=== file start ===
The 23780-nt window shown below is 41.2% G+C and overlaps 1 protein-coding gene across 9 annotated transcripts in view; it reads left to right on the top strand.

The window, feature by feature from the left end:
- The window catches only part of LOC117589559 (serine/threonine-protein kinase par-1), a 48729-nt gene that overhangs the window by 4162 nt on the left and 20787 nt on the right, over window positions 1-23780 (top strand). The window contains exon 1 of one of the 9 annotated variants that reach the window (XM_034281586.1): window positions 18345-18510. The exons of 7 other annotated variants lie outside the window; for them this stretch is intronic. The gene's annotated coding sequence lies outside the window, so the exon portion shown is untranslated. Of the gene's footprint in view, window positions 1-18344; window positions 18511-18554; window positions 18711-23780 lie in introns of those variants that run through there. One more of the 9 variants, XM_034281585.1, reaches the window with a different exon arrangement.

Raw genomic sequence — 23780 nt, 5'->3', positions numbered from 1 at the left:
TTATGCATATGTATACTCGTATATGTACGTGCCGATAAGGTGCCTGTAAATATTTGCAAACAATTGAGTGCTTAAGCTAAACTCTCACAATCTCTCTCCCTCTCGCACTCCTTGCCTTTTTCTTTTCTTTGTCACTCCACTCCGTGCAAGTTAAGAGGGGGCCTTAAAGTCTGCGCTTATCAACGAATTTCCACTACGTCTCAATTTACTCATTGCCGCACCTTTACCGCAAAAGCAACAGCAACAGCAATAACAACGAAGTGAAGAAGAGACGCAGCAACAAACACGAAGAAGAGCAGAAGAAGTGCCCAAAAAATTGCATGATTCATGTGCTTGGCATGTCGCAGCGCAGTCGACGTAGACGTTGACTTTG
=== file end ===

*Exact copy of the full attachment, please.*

The 23780-nt window shown below is 41.2% G+C and overlaps 1 protein-coding gene across 9 annotated transcripts in view; it reads left to right on the top strand.

The window, feature by feature from the left end:
- The window catches only part of LOC117589559 (serine/threonine-protein kinase par-1), a 48729-nt gene that overhangs the window by 4162 nt on the left and 20787 nt on the right, over window positions 1-23780 (top strand). The window contains exon 1 of one of the 9 annotated variants that reach the window (XM_034281586.1): window positions 18345-18510. The exons of 7 other annotated variants lie outside the window; for them this stretch is intronic. The gene's annotated coding sequence lies outside the window, so the exon portion shown is untranslated. Of the gene's footprint in view, window positions 1-18344; window positions 18511-18554; window positions 18711-23780 lie in introns of those variants that run through there. One more of the 9 variants, XM_034281585.1, reaches the window with a different exon arrangement.

Raw genomic sequence — 23780 nt, 5'->3', positions numbered from 1 at the left:
TTATGCATATGTATACTCGTATATGTACGTGCCGATAAGGTGCCTGTAAATATTTGCAAACAATTGAGTGCTTAAGCTAAACTCTCACAATCTCTCTCCCTCTCGCACTCCTTGCCTTTTTCTTTTCTTTGTCACTCCACTCCGTGCAAGTTAAGAGGGGGCCTTAAAGTCTGCGCTTATCAACGAATTTCCACTACGTCTCAATTTACTCATTGCCGCACCTTTACCGCAAAAGCAACAGCAACAGCAATAACAACGAAGTGAAGAAGAGACGCAGCAACAAACACGAAGAAGAGCAGAAGAAGTGCCCAAAAAATTGCATGATTCATGTGCTTGGCATGTCGCAGCGCAGTCGACGTAGACGTTGACTTTG